London: Although some governments have moved on, specific efforts and resources are still required to save lives as SARS-CoV-2 continues to circulate among us, a new study has said.
Focus on saving lives through continued efforts and resources is one of the six main themes for action identified by a large panel of multidisciplinary experts from over 100 countries to recommend actions to end COVID-19 as a public health threat.
Three of the highest-ranked recommendations are adopting a whole-of-society strategy that involves multiple disciplines, sectors and actors to avoid fragmented efforts; adopting whole-of-government approaches (e.g. coordination between ministries) to identify, review, and address resilience in health systems and make them more responsive to people’s needs; and maintaining a vaccines-plus approach, which includes a combination of COVID-19 vaccination, other structural and behavioural prevention measures, treatment, and financial support measures.
The panellists also prioritised recommendations for developing technologies (vaccines, therapies and services) that can reach target populations.
Other recommendations with at least 99 per cent agreement are communicating effectively with the public, rebuilding public trust, and engaging communities in managing the pandemic response, the study said.
Only six recommendations had more than 5 per cent disagreement including one which considers further economic incentives to address vaccine hesitancy or a symptoms approach to diagnose COVID-19 in settings with low access to testing, it said.
It added that over 180 organisations from 72 countries have already endorsed the findings of the consensus study, which was led by the Barcelona Institute for Global Health (ISGlobal), an institution supported by “la Caixa” Foundation, a not-for-profit banking foundation based in Catalonia, Spain.
The 57 recommendations are directed at governments, health systems, industry, and other key stakeholders.
“To the greatest degree possible, our results place emphasis on health and social policy recommendations that can be implemented in months, not years, to help bring this public health threat to an end,” says Quique Bassat, co-author of the study and member of the University of Barcelona.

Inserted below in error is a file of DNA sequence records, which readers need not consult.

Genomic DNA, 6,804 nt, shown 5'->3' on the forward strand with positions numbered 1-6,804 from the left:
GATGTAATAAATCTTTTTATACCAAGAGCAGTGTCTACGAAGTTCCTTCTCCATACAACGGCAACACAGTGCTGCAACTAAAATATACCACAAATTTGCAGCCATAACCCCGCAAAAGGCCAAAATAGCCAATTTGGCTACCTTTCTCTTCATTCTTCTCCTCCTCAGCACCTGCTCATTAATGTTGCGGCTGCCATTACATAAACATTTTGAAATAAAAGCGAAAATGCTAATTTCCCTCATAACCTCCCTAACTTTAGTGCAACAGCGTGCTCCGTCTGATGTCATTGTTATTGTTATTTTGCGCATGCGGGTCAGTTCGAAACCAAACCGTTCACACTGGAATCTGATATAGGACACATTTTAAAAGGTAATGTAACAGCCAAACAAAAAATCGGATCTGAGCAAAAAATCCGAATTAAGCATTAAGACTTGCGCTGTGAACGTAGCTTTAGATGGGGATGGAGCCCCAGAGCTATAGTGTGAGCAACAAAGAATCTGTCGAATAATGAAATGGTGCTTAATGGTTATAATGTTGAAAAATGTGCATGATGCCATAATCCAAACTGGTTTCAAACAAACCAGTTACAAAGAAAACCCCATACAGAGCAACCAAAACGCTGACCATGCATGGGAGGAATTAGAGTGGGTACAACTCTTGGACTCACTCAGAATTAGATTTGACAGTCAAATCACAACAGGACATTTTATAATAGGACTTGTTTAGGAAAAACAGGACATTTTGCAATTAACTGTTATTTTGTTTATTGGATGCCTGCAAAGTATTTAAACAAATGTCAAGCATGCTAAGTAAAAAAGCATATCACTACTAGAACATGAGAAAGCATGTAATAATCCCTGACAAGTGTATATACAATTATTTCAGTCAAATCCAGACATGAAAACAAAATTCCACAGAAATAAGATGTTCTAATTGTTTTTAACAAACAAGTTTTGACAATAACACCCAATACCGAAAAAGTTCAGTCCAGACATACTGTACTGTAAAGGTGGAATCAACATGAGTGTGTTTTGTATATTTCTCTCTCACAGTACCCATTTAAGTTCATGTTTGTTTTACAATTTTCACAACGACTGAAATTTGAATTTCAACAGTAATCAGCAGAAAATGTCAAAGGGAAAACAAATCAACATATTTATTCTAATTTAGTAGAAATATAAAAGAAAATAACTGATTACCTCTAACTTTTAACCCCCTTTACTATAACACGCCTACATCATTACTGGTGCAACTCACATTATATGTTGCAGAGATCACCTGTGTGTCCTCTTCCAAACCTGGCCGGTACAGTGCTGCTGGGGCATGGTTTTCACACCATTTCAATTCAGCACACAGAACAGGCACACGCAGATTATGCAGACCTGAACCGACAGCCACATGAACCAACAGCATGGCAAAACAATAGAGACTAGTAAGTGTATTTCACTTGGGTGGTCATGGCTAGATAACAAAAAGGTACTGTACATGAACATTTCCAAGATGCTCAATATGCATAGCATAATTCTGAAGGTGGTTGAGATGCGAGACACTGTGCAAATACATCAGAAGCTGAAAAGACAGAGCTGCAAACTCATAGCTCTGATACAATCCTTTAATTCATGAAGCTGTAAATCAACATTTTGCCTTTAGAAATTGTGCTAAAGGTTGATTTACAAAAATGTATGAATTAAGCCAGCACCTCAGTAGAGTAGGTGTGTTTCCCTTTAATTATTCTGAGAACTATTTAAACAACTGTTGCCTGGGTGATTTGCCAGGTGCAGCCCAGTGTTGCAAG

“Our study does echo some earlier recommendations, such as the Independent Panel for Pandemic Preparedness and Response and WHO’s 2022 plan on Strategic Preparedness,” said Jeffrey V Lazarus, coordinator of the study.
“But what makes this work unique is the very large number of experts consulted, the wide geographical representation and the study design, which emphasises consensus building and identifies areas of disagreement. It may prove to be a model for developing responses to future global health emergencies,” he said.
To develop a global consensus on how to address these issues going forward, Lazarus and his colleagues carried out a Delphi study, a well-established research methodology that challenges experts to garner consensus on answers to complex research questions.
The Delphi technique, in the health sciences, relies on a panel of experts and is primarily used by researchers when the available knowledge is incomplete or subject to uncertainty and other methods that provide higher levels of evidence cannot be used.
The aim of the method is to collect expert-based judgments and often to use them to identify consensus.
A multidisciplinary panel of 386 academic, health, NGO, government and other experts from 112 countries and territories took part in three rounds of structured consultation.
The result is a set of 41 statements and 57 recommendations across six major areas — communication, health systems, vaccination, prevention, treatment and care, and inequities.
As of October 2022, more than 630 million COVID-19 cases and over 6.5 million deaths were reported, although the real death toll has been estimated to be upwards of 20 million.
In addition, millions of patients with cancer and chronic disease have experienced dangerous healthcare delays and long Covid continues to elude definitive treatment, posing an ongoing threat to survivors.
In addition, the virus also continues to accumulate mutations that can make it better at evading previous immunity. This is why many public health leaders, including the authors of this study, continue to regard COVID-19 as a persistent and dangerous global health threat.
Despite notable scientific and medical advances, the world’s response to COVID-19 has been hindered by broader political, social, and behavioural factors such as false information, vaccine hesitancy, inconsistent global coordination, and the inequitable distribution of equipment, vaccines and treatments.
“Each country has responded differently, and often inadequately, which is partly due to a serious lack of coordination and clear goals,” said Lazarus.
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